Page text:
Framing

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Framing

  1. 1. Photographic Elements Framing
  2. 2. Shot Types A generic term for how you have framed your subject
  3. 3. Wide Shot <ul><li>Highlights setting then very small subject </li></ul>
  4. 5. Full Shot <ul><li>Head to Toe </li></ul><ul><li>Shows Subject and Setting equally </li></ul>
  5. 7. Mid Shot <ul><li>Cuts Subject in Half </li></ul><ul><li>Details subject then background </li></ul>
  6. 9. Close Up <ul><li>Details Subject only </li></ul><ul><li>Get as close as you think you need to be, then two Steps Closer </li></ul>
  7. 11. Headroom The space between the top of the picture and the top of your subject. <ul><li>Relative to Shot type </li></ul><ul><li>Less is Better </li></ul>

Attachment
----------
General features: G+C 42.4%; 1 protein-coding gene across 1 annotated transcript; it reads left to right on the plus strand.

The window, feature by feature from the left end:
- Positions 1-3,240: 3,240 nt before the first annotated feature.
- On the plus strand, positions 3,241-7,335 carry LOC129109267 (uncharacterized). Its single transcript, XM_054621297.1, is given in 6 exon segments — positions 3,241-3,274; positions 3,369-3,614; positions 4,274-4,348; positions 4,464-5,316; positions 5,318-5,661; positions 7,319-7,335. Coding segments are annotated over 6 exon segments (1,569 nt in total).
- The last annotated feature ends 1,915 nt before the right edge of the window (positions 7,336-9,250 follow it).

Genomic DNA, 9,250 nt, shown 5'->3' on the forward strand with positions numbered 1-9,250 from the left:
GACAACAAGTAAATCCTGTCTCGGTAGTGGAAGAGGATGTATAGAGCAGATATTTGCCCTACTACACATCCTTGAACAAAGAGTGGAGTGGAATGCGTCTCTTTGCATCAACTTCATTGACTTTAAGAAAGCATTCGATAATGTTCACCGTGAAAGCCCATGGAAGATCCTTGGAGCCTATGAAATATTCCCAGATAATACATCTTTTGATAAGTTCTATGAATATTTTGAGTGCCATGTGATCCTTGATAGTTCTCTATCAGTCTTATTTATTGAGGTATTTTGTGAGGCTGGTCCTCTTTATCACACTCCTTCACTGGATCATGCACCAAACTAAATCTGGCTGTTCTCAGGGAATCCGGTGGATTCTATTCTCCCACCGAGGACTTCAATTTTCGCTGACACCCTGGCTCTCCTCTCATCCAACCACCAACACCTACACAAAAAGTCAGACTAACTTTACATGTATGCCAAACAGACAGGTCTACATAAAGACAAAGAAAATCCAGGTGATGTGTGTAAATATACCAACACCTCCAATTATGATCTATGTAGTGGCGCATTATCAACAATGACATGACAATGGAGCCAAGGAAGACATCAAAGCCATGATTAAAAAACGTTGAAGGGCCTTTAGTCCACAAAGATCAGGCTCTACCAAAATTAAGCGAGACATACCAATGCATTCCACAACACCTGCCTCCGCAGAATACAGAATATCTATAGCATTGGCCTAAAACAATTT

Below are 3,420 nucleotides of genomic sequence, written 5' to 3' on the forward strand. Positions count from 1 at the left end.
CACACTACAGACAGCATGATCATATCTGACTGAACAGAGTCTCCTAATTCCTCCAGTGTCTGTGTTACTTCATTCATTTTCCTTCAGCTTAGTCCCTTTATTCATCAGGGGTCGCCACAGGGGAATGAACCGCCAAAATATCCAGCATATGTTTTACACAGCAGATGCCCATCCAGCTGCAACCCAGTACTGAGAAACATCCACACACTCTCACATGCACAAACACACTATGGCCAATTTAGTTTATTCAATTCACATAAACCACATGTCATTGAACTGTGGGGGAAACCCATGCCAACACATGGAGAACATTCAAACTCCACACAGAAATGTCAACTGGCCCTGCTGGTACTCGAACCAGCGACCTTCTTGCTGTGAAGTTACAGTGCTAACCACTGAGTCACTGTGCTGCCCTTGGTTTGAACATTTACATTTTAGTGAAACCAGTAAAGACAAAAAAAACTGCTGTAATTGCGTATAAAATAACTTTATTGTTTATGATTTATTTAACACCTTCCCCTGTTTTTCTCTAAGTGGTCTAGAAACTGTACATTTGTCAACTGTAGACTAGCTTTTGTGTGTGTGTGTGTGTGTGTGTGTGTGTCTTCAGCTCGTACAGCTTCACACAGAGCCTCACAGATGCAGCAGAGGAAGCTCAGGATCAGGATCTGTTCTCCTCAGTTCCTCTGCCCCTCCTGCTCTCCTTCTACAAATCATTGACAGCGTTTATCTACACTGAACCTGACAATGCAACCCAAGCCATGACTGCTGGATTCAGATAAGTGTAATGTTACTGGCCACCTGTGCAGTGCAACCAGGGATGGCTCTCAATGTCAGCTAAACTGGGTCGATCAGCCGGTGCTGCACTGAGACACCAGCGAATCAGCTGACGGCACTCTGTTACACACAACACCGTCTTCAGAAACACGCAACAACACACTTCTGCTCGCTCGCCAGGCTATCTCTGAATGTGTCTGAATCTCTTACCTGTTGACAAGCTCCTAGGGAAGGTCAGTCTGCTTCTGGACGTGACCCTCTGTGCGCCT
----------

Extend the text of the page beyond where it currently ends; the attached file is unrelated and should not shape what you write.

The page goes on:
8. 13. Lookroom The space between the implied lines off a stationary subject and the edge of the screen. <ul><li>Gives life </li></ul><ul><li>Can be purposefully misused </li></ul>
  9. 15. Leadroom The space between the direction of a moving subject and the edge of the picture. <ul><li>Relative to speed of object </li></ul>
  10. 17. Framing with Objects <ul><li>Foreground objects frame background subjects. </li></ul><ul><li>Form in the foreground; Shape in the background </li></ul><ul><li>L-Lines are great for Framing </li></ul>
  11. 19. Avoiding Mergers <ul><li>Objects, usually lines, in the foreground or background that combine with subject </li></ul>

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